The global Rosacea Consensus Panel recommends “general skincare” as a fundamental management strategy for rosacea and it consists of the holy trinity:
1) Sun protection 2) Gentle skincare 3) Trigger avoidance (see my previous post on Rosacea Triggers)
SUN PROTECTION – SUN PROTECTION – SUN PROTECTION Exposure to sun is believed to be both an initiating and aggravating factor of rosacea ☀ And there seems to be a dose-response correlation between sun exposure and rosacea severity:
The severity of the erythemato-telangiectatic subtype correlates with the degree of sun exposure. In other words, the more you’re exposed to the sun, the worse your rosacea gets.
UV light sparks inflammation and oxidative stress leading to defects in the tiny blood and lymph vessels in the skin, which is what we see as telangiectasias (also called thread veins), chronic redness and the swollen skin.
I prefer to wear a hat as much as possible, stay in the shadow and use inorganic sunscreens (aka physical filters), SPF 50+ with a tint to knock back my chronic redness 😎
What’s your preferred sun protection?
REFERENCES: 1) Schaller et al. “Rosacea treatment update: recommendations from the global ROSacea COnsensus (ROSCO) panel” Br J Dermatol 2017; 176:465–471 DOI 10.1111/bjd.15173
The mechanisms behind what triggers the development of rosacea are still poorly understood, however an unfavorable inflammatory immune response to the demodex mite (normally present in our skin) is considered to play a key role.
However, when rosacea is first present in the skin certain triggers can worsen the symptoms.
FLUSHING Specific triggers (see below) can lead to rosacea flushing, which is a transitory intensification of the redness, due to dilation of the tiny vessels in the skin, with a simultaneous burning and stinging sensation. An episode of flushing can last from minutes to hours, be painful and leave the skin sore.
I’ve divided potential triggers into external and internal triggers. What triggers flushing is different to each individual. And identifying them can be a lifelong quest.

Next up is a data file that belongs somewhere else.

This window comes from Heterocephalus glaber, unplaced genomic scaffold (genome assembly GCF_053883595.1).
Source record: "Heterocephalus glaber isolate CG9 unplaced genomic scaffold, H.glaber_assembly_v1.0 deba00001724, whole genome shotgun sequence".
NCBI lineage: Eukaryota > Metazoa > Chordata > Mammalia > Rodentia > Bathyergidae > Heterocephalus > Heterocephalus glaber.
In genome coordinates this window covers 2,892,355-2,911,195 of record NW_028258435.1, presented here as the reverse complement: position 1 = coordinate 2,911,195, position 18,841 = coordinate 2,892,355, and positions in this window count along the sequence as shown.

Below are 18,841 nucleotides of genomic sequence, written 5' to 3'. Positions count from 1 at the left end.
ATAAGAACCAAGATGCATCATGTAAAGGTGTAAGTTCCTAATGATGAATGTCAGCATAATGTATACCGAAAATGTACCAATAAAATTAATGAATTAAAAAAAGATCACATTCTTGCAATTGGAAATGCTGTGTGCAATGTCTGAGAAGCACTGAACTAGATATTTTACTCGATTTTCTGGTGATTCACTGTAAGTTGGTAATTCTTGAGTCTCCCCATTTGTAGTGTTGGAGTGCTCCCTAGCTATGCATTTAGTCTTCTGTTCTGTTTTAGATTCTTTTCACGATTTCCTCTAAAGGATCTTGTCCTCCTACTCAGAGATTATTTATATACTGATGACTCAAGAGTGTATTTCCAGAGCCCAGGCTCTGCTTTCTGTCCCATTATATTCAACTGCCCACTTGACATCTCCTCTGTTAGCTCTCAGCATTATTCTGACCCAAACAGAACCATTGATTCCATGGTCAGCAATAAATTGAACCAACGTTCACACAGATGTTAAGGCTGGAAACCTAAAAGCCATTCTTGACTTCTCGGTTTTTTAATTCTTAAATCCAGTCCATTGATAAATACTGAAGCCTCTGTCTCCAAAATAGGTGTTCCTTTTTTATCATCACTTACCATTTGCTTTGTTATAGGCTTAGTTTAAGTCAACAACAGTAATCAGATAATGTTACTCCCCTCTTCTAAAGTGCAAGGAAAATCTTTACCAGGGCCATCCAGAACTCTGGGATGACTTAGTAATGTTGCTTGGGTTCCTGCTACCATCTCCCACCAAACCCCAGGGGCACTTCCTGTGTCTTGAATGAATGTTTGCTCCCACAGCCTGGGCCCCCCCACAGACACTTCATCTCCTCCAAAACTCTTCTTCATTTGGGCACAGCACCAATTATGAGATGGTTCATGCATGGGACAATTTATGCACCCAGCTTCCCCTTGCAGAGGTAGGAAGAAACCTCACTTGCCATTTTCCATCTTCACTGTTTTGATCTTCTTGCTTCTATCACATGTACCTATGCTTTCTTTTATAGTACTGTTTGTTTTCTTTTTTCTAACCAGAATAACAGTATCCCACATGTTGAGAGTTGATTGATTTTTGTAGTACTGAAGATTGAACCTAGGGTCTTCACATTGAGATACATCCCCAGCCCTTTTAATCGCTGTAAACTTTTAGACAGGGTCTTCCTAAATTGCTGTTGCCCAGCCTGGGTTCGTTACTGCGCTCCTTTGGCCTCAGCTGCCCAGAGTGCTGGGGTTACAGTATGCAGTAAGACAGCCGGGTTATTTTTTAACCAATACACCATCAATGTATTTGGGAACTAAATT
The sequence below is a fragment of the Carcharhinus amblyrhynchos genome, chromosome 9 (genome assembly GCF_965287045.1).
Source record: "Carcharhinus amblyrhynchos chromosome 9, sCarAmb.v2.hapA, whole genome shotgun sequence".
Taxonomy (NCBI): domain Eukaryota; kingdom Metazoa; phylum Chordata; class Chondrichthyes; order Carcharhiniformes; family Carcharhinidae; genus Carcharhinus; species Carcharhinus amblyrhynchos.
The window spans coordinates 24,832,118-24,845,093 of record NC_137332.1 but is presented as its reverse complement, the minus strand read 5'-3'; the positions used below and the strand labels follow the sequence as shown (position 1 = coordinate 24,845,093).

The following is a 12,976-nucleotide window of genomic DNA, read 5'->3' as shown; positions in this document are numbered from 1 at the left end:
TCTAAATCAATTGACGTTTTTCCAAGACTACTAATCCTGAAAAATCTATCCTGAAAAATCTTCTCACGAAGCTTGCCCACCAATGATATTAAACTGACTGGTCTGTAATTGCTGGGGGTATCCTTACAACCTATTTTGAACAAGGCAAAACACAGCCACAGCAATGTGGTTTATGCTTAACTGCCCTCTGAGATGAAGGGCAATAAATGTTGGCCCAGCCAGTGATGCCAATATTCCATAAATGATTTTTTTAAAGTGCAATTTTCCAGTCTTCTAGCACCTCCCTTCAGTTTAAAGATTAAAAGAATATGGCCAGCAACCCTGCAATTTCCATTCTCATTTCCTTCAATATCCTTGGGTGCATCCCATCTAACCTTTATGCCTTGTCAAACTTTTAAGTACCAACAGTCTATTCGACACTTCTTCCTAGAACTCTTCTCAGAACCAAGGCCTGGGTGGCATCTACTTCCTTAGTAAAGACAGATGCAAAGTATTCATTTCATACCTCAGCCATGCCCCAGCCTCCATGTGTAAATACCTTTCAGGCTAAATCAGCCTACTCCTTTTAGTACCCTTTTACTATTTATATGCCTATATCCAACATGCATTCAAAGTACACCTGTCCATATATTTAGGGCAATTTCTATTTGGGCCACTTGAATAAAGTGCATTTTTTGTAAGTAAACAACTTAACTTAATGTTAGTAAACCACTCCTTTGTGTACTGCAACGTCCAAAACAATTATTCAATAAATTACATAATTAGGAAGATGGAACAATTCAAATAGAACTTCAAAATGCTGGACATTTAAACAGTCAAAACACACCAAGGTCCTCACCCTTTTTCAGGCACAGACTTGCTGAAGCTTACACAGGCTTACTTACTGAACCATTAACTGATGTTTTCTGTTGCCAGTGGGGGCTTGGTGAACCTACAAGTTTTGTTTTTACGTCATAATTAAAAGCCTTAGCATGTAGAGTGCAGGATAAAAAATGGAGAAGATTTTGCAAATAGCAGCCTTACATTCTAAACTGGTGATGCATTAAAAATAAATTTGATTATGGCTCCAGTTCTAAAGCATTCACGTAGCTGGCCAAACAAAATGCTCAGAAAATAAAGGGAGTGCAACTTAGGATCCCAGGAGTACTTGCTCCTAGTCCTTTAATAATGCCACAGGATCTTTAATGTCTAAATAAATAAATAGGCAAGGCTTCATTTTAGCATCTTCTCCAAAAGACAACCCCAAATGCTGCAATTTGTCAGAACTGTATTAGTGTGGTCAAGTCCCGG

EXTERNAL TRIGGERS Sun exposure (UV light) Alcohol Hot beverages Spicy foods Tobacco Certain skincare ingredients Friction on the skin (cleansing, applying products) Season changes (especially summer/winter) Heat, cold, wind
What are your triggers and how do you manage your flushings?
REFERENCES: 1) et al. (2018). Rosacea Triggers: Alcohol and Smoking. Dermatologic Clinics, 36(2), 123-126. DOI 10.1016/j.det.2017.11.007 2) Tan et al. Updating rosacea diagnosis to improve treatment strategy: Recommendations from the Global ROSacea COnsensus (ROSCO) panel. (2017). Journal of the American Academy of Dermatology, 76(6), AB275-AB275. DOI 10.1111/bjd.15122
Rosacea is a common chronic inflammatory skin condition affecting the face primarily cheeks, nose, chin, central forehead and includes eye symptoms. It’s believed to be highly under-diagnosed, as mild to moderate cases can go on untreated without consulting a doctor.
SYMPTOMS It’s characterized by redness, flushing, inflammatory papules and pustules, telangiectasia (dilated blood vessels) and phymatous changes (thickening of the nose). Read more about subtypes here.
SENSITIVE SKIN People with rosacea often have inherently compromised skin barrier with increased transepidermal water loss and decreased epidermal hydration leading to dryness and sensitive skin.
IN NUMBERS 5.46% of adults are estimated to suffer from rosacea. Women & men are affected equally (contrary to previous knowledge). Typical onset age 30 to 65. Fair skinned people and familial disposition are more likely to get rosacea.
CAUSES The exact pathogenesis of rosacea is still unclear, however we know: Microorganisms, like the skin mite Demodex folliculorum and staphylococcus epidermidis, may contribute to development of rosacea by stimulating the innate immune system driving the inflammatory response causing the papules and pustules. Neurogenic dysregulation of the vessels in the skin may contribute to rosacea symptoms such as flushing and burning. Genetic heredity also plays a role.
REFERENCES: Gether. L et al. Incidence and Prevalence of Rosacea: a systematic review and meta-analysis. Br. J. Dermatol 2018 DOI: 10.1111/bjd.16481
Two AM et al: Rosacea: part I. Introduction, categorization, histology, pathogenesis, and risk factors. J Am Acad Dermatol. 72(5):749-58 DOI: 10.1016/j.jaad.2014.08.028
Gallo RL, Granstein RD, Kang S et al. Standard classification and pathophysiology of rosacea: the 2017 update by the National Rosacea Society Expert Committee. J Am Acad Dermatol 2018; 78:148–55.